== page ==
Social workers need much clearer guidance about the deprivation of liberty safeguards (Dols) after a study found widespread disagreement between professionals about what constituted a deprivation.
The existing level of confusion could lead to unequal access to care and safeguarding for individuals who have similar needs, warned the study published in the September edition of Royal College of Psychiatrists’ magazine The Psychiatrist.
A group of lawyers, psychiatrists, best interest assessors (BIAs) – who are often social workers – and independent mental capacity advocates (IMCAs) were asked to judge whether 12 real-life situations constituted deprivations of liberty.
In just one case of a 91-year-old man with advanced dementia and exhibiting challenging behaviour did all professionals agree that the decision to keep him locked in a continuing care ward when he was repeatedly asking to return to a care home constituted a deprivation of liberty.
In a second case, there was agreement between psychiatrists, BIAs and IMCAs that there had been no deprivation of liberty in a case involving an 80-year-old man with advanced dementia in continuing care accommodation. But in all other cases there was widespread disagreement between and within professional groups.
The Dols were introduced in April 2009, under the Mental Capacity Act 2005, to protect the interests of people detained in care for their own protection, but there has been concern about their application ever since, including because of their complexity.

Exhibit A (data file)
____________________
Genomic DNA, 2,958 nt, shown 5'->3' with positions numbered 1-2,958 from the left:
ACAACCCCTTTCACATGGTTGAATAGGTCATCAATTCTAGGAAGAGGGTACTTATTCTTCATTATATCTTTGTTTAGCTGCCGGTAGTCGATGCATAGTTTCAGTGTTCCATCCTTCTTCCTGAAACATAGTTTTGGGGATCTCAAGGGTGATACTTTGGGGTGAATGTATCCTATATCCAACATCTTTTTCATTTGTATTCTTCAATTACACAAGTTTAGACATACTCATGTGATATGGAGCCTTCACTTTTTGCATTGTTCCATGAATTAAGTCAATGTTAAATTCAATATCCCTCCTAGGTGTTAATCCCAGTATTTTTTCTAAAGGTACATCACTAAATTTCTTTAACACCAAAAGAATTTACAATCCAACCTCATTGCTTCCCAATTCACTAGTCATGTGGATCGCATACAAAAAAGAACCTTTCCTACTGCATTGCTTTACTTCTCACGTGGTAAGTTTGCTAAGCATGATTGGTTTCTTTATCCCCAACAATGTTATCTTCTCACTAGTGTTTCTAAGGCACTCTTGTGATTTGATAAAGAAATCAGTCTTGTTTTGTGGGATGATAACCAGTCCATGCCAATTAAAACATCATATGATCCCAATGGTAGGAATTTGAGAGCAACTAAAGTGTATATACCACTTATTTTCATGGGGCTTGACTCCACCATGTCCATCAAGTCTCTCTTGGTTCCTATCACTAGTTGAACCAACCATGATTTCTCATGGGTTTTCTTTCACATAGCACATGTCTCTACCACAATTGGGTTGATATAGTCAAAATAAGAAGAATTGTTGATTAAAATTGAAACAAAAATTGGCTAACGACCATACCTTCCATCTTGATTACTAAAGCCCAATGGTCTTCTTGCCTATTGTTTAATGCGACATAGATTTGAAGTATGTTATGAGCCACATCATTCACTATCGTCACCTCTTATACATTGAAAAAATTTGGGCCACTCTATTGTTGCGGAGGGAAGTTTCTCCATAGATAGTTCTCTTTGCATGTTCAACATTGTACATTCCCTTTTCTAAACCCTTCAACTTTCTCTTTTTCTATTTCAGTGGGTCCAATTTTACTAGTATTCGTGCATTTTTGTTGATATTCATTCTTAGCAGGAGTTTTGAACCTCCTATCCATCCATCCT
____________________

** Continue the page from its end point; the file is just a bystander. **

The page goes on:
Last year, a Mental Health Alliance report called for an urgent review of the Dols after finding that health and social care professionals lacked the understanding to properly implement them. It criticised the lack of clear guidance about what constituted a deprivation.
This latest paper, produced by a team from London’s Institute of Psychiatry and the South London and Maudsley NHS Foundation Trust, said: “The findings of our study raise serious concerns about the complexity of the Dols legislation and particularly the practical difficulties involved in making reliable deprivation of liberty judgements within this legislation. It is an open question whether training can significantly improve the reliability of assessments. Much will depend on whether a clear interpretation of deprivation of liberty can be constructed for practical use.”
Among other findings, the study found that lawyers were more likely to conclude that a deprivation of liberty had occurred than best interest assessors or psychiatrists.
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